Social Security is the most successful anti-poverty program in American history. It’s also America’s most popular social program. How is that possible? It’s because of its ingenious design, the credit for which goes right to the top.
Before reviewing the history, though, let’s look at Social Security’s success: Over its 85-year history, it has reduced poverty among the elderly to the point that seniors today are less likely to live below the poverty line than other families (10 percent vs. nearly 12 percent). When you think about it, that’s incredible, given that less than 20 percent of people age 65 and older work. Estimates are that, were it not for these monthly checks, the poverty rate would be three times higher for seniors.
So do younger workers resent paying Social Security taxes? Not at all. Social Security enjoys near-universal approval ratings, with 87 percent of Democrats and 72 percent of Republicans saying they don’t mind paying Social Security taxes. (Actually, Social Security taxes are paid by both workers and their employers. Each pays 6.2 percent of the employee’s wages, up to about $127,200 a year. The combined contribution, then, is equal to 12.4 percent of wages.)
It gets better. Social Security isn’t just effective and popular; it’s also remarkably efficient, collecting more than $1 trillion a year in taxes and disbursing about the same. Its total administrative expenses for collecting taxes and distributing benefits are 0.6 percent of its budget (or a little more than half a percent). Is that good? Your auto insurance company retains about a quarter of its customers’ premiums as overhead. So, yes, that’s good.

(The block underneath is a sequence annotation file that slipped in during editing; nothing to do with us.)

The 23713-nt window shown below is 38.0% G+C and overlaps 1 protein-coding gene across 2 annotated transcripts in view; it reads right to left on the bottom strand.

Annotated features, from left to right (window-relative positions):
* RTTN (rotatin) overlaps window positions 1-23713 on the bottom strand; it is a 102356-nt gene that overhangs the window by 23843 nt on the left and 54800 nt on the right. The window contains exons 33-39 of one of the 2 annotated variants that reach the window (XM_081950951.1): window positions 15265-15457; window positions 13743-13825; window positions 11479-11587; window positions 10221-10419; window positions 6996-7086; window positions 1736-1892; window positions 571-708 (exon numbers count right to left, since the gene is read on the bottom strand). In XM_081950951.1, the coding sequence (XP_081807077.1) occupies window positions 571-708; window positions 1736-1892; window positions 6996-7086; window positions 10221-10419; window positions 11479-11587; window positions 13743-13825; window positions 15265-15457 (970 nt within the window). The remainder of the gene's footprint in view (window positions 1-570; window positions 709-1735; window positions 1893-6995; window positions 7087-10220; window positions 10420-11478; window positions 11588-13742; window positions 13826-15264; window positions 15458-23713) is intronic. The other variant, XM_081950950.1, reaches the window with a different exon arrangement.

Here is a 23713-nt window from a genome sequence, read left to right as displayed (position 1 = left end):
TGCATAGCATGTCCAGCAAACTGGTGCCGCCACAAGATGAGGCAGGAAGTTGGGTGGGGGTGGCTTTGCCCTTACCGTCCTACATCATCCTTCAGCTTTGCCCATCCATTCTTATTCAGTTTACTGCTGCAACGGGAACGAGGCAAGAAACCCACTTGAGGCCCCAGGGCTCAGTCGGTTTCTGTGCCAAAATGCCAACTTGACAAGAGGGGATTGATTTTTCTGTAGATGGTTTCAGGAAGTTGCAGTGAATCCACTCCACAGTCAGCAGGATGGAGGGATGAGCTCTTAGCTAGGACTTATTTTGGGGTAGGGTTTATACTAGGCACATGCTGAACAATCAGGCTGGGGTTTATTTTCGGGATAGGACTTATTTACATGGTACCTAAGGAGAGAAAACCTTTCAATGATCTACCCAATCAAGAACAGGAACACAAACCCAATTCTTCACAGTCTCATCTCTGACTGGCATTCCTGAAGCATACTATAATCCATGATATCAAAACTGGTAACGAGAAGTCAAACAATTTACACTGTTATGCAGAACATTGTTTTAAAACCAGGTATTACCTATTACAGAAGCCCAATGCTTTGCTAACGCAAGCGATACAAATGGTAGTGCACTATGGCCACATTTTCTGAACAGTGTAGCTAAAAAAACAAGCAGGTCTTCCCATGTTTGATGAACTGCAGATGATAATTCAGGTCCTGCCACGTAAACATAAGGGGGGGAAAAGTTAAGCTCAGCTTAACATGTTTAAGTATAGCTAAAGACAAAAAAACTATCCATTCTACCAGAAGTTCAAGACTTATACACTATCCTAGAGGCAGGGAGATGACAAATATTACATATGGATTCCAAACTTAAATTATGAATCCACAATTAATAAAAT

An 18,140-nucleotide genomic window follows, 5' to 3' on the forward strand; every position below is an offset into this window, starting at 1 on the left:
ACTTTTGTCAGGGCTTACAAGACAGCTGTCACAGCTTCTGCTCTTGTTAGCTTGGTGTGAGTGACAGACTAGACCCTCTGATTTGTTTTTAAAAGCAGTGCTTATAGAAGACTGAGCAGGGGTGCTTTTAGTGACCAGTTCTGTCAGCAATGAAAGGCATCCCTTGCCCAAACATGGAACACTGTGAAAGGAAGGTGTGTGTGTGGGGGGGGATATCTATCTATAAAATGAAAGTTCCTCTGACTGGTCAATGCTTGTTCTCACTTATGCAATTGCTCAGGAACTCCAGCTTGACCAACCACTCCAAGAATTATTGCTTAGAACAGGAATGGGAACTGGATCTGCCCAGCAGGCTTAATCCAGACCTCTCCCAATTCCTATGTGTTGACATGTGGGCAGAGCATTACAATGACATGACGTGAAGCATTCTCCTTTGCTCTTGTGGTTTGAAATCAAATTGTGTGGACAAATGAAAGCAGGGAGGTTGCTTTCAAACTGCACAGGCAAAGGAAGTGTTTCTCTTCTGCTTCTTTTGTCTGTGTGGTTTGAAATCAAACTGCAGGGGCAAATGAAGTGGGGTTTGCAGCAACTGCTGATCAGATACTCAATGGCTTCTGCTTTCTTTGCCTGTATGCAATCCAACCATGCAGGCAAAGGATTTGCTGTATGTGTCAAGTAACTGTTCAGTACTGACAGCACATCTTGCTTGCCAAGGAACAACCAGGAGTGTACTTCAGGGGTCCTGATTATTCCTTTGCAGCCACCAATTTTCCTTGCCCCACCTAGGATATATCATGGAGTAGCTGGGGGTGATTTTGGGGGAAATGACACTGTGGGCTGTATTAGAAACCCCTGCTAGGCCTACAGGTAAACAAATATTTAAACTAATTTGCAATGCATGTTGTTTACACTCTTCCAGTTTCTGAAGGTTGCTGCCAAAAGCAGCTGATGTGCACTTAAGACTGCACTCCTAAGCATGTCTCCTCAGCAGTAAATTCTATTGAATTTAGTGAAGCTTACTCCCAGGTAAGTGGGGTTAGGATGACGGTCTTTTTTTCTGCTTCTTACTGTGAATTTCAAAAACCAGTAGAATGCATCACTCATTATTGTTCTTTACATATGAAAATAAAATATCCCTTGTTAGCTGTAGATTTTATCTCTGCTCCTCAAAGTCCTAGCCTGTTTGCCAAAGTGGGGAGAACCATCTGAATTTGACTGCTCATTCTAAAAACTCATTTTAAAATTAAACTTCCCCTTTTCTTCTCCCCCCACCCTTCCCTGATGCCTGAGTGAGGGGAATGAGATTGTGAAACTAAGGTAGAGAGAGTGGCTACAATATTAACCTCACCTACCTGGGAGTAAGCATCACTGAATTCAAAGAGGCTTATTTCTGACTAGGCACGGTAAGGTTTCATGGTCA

So how did we get such an effective, popular, and efficient government program? It was the brainchild of President Franklin D. Roosevelt. By 1935, Roosevelt’s New Deal had taken many steps to put the economy back on its feet during the Great Depression, from reforming banks to undertaking a vast federal public works program that employed hundreds of thousands. Yet to complete the recovery, a way was needed to send financial assistance directly to families but do so in a way that did not feel like a handout.
FDR’s “simple and elegant solution“: Create a system requiring workers and their employers to contribute money that their parents or grandparents could receive right away—but give it the look and feel of a pension. This infusion of direct aid helped revive the economy in the short term, and in the long term reduced poverty among the elderly and gave workers the assurance that they could retire one day with some financial independence.
Roosevelt took other steps that made Social Security popular, including corruption-free administration, dedicated financing, and an independent oversight board. Social Security’s popularity has ensured its continuation, through Democratic and Republican administrations. Presidents of both parties have expanded Social Security’s taxes and coverage. And while it faces some long-term financial issues, its political support remains solid.
If you are among the vast majority of people who support this program or are one of its 68 million recipients, you can thank government for Social Security.
Give the credit to: federal government
Photo by Boston Public Library licensed under Creative Commons.
[…] told you earlier that Social Security was the brainchild of President Franklin D. Roosevelt. Its companion in easing the financial hardships of the elderly, Medicare, was the brainchild of […]